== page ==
I use plastic baits for about a third of my fishing, which I am sure you will agree is quite a lot, but I find them effective and easy to use so why not. Some of the purists may frown on the use of imitation baits, but that’s not my problem or concern, I simply use them because I keep getting excellent results on them.
As you may know I have used the Enterprise versions since the very early beginnings of the company and consider them easily the best out there, and by some margin. I have been lucky enough to have a big hand in the testing and concept behind many of the products; however, I still mess around constantly with additives and attractors that I can add to the baits to enhance their effectiveness. I concede that unflavoured versions will and do catch fish very well, but from my comparison tests over the years I have found the flavoured ones will outfish the unflavoured by quite some margin.
This is the case with baits fished on or near the bottom; however, quite the reverse is true of baits used on zig rigs. I find, strangely, that unflavoured zig baits seem to work best although occasionally I have had better results in the night on a flavoured zig.
In recent years and in all four seasons I have found zigs to be incredibly good at night; this should be of no surprise really as most fly hatches seem to take place in the dark, so I guess the carp are used to looking for emerging flies in the middle and upper layers at night. How many times have you heard carp crashing at night on waters where to see a carp show in daylight is a rare event? I don’t think this is just coincidence.
For years we have sat behind motionless rods at night, fishing three bottom baits, thinking the carp are simply not on the feed or whatever. Yet they were more than likely feasting on a hatch. Zig rigs have transformed carp fishing in that scenario now.
It feels strange sat using three rods fishing zigs using nothing more than three tiny pieces of black or brown unflavoured foam in the upper layers of the lake, especially at night, but if it’s working then what would you rather do – fish hard on the bottom and struggle or give the zigs a good crack? Be under no illusion there are times when it will be almost impossible to get bites on the bottom, when zigs can provide plenty of action and very big fish too.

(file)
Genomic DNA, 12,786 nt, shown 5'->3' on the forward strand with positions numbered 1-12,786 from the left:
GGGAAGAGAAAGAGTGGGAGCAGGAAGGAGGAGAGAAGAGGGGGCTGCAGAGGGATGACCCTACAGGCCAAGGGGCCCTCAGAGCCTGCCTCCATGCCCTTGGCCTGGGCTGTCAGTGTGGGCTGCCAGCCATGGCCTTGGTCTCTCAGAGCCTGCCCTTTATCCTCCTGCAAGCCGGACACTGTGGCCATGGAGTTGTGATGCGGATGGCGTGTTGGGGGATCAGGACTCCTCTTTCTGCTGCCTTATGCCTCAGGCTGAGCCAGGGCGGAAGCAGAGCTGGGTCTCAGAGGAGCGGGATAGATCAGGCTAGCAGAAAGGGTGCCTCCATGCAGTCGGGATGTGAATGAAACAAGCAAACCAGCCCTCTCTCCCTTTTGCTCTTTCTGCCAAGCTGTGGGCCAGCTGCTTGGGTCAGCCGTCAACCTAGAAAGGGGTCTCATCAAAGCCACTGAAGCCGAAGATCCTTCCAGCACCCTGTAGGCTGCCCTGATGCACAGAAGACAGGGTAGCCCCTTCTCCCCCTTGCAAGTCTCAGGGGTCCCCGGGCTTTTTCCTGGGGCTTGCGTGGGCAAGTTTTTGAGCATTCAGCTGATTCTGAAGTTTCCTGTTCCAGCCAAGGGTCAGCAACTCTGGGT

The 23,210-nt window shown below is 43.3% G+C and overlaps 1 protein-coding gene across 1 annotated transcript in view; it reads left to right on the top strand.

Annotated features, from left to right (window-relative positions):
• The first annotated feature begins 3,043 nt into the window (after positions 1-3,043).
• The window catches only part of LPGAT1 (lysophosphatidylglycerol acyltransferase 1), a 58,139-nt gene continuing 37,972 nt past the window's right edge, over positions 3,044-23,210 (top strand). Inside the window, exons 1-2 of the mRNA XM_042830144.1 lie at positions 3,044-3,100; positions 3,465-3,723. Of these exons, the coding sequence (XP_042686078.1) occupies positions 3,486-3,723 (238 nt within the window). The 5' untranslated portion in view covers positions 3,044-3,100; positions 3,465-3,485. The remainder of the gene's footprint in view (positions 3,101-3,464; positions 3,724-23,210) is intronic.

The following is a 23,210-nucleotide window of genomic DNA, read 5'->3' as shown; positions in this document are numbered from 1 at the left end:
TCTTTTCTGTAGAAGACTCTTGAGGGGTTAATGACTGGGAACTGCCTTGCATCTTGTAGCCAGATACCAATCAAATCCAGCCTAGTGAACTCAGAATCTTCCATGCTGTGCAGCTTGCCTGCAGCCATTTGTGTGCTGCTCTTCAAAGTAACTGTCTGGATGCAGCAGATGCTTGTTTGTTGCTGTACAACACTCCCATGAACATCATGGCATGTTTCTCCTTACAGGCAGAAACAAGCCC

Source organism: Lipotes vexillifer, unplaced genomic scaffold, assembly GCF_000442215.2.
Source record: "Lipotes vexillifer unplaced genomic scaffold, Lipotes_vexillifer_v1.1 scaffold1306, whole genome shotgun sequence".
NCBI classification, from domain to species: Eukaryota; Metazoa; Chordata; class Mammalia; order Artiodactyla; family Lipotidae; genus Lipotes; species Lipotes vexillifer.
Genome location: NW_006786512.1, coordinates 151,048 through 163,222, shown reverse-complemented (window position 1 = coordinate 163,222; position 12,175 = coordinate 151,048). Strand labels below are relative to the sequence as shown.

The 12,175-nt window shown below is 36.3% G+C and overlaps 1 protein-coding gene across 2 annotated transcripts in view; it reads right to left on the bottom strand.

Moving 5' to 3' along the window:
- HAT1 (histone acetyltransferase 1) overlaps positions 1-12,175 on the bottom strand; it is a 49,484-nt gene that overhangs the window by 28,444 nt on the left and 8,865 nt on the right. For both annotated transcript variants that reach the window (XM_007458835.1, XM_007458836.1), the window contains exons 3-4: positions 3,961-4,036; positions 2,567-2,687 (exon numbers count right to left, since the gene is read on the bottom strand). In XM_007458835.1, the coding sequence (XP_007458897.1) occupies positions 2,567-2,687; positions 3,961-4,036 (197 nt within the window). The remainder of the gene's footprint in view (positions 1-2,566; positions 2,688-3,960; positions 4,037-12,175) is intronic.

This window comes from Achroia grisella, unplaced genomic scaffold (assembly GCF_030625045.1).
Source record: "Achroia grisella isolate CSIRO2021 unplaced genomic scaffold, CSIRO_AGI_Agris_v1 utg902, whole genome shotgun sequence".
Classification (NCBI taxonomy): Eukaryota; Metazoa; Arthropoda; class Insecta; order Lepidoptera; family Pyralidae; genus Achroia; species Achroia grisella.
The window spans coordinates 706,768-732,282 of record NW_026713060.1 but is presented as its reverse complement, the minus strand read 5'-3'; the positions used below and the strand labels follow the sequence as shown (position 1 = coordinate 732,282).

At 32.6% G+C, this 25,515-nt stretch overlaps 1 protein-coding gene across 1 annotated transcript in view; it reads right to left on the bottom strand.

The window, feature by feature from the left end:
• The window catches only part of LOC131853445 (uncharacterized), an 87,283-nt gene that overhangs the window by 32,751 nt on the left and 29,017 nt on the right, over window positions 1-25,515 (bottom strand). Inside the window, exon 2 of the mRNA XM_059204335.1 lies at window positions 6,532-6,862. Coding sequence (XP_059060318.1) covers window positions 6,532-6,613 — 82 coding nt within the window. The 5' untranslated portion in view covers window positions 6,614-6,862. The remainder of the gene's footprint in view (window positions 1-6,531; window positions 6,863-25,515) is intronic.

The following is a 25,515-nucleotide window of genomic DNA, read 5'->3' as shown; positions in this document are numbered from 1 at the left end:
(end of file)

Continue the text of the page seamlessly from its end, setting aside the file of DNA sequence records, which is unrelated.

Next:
Don’t let anybody tell you that plastic baits are only for small carp.
I realised this many years ago, luckily, and the use of zigs and having the patience to give them a proper good go soon revealed that carp were feeding in the upper layers much of the time.
I had a classic example of this happen soon after writing my book. I had spent most of the winter sat in the house writing, and found it especially frustrating as in the UK we had the mildest winter in living memory. Many waters were fishing very well and I was forced to sit indoors, writing, but as soon as the book was complete and put to bed I quickly arranged a two-night session on one of my favourite lakes, Kingfisher Lake on the Bluebell complex.
I heard through catch reports that this deep water was slow, despite good conditions, as deep venues can be in cold winter conditions. I heard many of the day-ticket boys were persisting on using boilies on the bottom, but I simply knew that zigs were the answer. I had been sent a new imitation bait by my good friend Chris Hornsby, one of the owners of Enterprise, specifically for zig fishing, and which looked like an insect, namely a Zig Beetle. I chose the black version as all of my good results had previously mainly been on black foam.
The swim I chose had six metres of water in front of me so I set the rig at 5.5 metres – a very good starting depth on any water is half a metre under the surface, both day and night.
At 1am on a freezing early March morning, in full-moon conditions, the zig rod rattled off and after a very fraught, scary scrap I landed a mint condition common of 41lb. This fish is a very rare visitor to the bank and hardly ever gets caught, and was a fantastic reward for my return to the bank.
Of course, imitation baits are not restricted to zig fishing and I use them for all manner of fishing nearer the bottom. Plastic corn is the most often used of all the imitation baits and I use it a lot too. I think the Pineapple and N-Butyric acid version ready supplied by Enterprise is a classic proven winner, as is the Tutti Fruity version; there is nothing to choose between the two as they both catch carp well, but of course these are off-the-shelf versions available to all. You might well want to make your own special blends that are unique to you. In fact the world is your oyster in this respect, and Enterprise has recently introduced a bespoke service where you can order various flavour and colour combinations of the corn itself.
Think about what you store your plastic in as well, as in a dip or glug of some description. The addition of a good essential oil can be a massive edge. Clove oil, for example, is an underused essential oil these days, but it’s absolutely brilliant.